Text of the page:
Developers will no longer be able to avoid paying stamp duty by entering into an agreement to develop a site without purchasing the land from the landowner.
Developers are now treated as having beneficial ownership of any site worth more than $1 million and will be subject to paying 5.5% stamp duty on potentially the entire value of the land.
These new provisions under the State Taxation Acts Amendment Act 201 brought in by the Victorian Government came into effect on 19th July.
Is has been introduced to help off-set the projected $5.1 billion shortfall in stamp duty expectations following the decline in Victorian property values from their 2017 peak.
Previously stamp duty was generally not payable by developers if there economic entitlement was less than 50% of the development. This threshold has now been removed and developers will be liable to pay stamp duty on any economic entitlement regardless of the percentage.
What is economic entitlement?
A person who enters into an agreement in which they are entitled directly or indirectly to obtained an economic benefit from the land.
A person acquires an economic entitlement if the person is entitled to any one or more of these:
• To participate in the income, rents or profits derived from the land.
• To participate in the capital growth of the land.
• To participate in the proceeds of sale of the land.
• To receive any amount determined by reference to any of the above matters.
• To acquire any entitlement described above.
When do developers have to pay stamp duty?
The stamp duty is payable when the economic entitlement has been acquired as the person has obtained an ‘ownership interest’ in the land which is then liable for stamp duty.
It is payable upfront when the economic entitlement is agreed upon not when the developer receives the entitlement. It is calculated by the percent interest the developer has obtained based on the market value of the land at the time of the agreement. It is not determined by the end value of the development.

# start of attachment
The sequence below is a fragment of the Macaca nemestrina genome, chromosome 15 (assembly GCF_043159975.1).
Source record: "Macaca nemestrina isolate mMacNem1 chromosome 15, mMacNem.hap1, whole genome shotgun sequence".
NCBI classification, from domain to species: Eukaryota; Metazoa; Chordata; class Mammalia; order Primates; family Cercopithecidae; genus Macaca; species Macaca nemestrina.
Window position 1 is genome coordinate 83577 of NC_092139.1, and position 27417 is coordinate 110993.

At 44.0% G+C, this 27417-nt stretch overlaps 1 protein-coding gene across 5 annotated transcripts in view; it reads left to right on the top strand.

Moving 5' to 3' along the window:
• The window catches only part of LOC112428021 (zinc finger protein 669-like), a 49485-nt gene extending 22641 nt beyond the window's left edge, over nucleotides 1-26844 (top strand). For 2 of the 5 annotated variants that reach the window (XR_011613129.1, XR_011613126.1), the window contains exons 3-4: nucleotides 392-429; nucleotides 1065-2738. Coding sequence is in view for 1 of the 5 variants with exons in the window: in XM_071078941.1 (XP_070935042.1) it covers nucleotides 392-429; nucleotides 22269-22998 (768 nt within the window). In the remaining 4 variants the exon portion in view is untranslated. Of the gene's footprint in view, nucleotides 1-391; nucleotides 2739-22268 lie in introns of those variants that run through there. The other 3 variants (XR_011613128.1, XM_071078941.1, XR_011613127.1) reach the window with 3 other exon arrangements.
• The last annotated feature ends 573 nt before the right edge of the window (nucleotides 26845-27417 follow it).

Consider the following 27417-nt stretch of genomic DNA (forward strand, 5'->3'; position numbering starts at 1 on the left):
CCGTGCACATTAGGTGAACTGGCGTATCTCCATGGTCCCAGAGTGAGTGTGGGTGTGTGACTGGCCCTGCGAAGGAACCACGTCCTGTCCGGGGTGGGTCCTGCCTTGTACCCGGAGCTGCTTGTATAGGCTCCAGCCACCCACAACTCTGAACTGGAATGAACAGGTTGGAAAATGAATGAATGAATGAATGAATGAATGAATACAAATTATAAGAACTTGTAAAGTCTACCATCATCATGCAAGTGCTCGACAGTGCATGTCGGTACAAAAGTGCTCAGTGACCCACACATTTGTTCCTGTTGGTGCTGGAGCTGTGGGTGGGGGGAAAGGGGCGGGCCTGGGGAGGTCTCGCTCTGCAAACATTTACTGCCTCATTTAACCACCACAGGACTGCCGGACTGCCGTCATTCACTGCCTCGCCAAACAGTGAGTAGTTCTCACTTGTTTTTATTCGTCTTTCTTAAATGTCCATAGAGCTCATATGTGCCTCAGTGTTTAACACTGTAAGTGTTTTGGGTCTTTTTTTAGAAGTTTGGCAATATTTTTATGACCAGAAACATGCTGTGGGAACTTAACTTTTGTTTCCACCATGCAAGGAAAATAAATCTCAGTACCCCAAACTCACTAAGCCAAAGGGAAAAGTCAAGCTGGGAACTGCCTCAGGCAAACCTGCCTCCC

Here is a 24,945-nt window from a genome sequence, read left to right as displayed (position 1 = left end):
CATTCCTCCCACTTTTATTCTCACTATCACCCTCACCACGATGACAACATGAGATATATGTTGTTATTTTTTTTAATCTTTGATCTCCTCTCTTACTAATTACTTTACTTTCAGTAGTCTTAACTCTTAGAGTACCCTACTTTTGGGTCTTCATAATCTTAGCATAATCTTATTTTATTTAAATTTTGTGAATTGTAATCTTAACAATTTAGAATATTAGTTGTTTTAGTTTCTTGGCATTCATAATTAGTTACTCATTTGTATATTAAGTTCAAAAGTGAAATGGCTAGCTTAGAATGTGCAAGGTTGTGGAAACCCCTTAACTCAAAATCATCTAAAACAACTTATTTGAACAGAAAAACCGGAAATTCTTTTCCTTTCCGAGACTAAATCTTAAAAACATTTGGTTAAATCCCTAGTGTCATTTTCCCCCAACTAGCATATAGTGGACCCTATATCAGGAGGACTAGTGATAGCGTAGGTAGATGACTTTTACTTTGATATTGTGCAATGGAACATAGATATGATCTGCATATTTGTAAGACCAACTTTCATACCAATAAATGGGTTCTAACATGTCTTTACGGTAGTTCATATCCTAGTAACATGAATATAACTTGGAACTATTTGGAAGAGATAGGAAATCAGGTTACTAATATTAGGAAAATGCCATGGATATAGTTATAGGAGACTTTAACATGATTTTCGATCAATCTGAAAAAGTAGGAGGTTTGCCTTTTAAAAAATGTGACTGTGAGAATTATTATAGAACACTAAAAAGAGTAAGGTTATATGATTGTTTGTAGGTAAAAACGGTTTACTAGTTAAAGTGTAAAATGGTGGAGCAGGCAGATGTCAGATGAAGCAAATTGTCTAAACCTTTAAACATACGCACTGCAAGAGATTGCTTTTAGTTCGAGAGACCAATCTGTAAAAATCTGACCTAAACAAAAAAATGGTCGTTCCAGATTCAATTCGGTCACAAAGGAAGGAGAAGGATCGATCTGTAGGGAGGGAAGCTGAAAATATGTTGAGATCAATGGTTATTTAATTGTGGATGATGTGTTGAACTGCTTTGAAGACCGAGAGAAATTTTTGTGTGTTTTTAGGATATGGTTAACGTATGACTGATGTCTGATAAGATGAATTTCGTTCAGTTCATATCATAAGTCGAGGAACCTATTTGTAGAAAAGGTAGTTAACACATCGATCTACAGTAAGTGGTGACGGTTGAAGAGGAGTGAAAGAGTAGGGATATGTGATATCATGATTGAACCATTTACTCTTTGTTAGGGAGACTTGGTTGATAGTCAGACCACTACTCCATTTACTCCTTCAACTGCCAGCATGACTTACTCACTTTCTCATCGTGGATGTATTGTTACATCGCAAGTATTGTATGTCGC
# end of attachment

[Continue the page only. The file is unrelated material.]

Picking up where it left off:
The economic entitlement is treated as obtaining a beneficial interest in the land. The amount of stamp duty payable is dependent on the percentage of the beneficial interest acquired by the developer. Therefore if the land is valued at $10 million and the developer has acquired an economic entitlement of 10 percent they then will have to pay stamp duty of $55,000 (5.5 percent of their 10 percent interest)
The beneficial interest will be equal to:
The percentage of the economic entitlement that is acquired; or
- the percentage of the economic entitlement is not specified or cannot be determined;
- there is a percentage specified, but the person or their associate is entitled to other amounts; or
- two or more economic entitlements of different types are acquired.
Developers will need to make sure that a clear percentage of interest is identified in any arrangement with land owners to avoid being treated as having a beneficial interest of 100 percent and being charge 5.5% stamp duty on the whole of the land value. However in these cases developers can apply to the Commissioner of State Revenue who can lower the percentage if they see fit.
What does this mean for developers and the Victorian housing market?
The changes will have major implications for developers who may now start to rethink develop agreements with land owners and be put off from certain development projects all together.
Development Company Resi Ventures have warned that the changes will reduce supply and increase land prices for buyers.
Already they have said they will walk away from a 900-lot house and land project in Melbourne West following the changes.
“Imposing a tax upfront is a draconian measure, stamp duty is not normally paid until settlement so this accelerated taxing treatment will torpedo a number of deals Resi Ventures has in the pipeline,” Resi Ventures director Mr Anthony Braunthal said.
Mr Braunthal believes that the Victorian Government will not receive the ‘tax windfall it expects’ and may even see revenue fall.
“Developers are the very organisations that create jobs and pay significant amounts of tax. More should be done to drive affordability down by reducing regulation and taxation – not increasing imposts on development,” he said.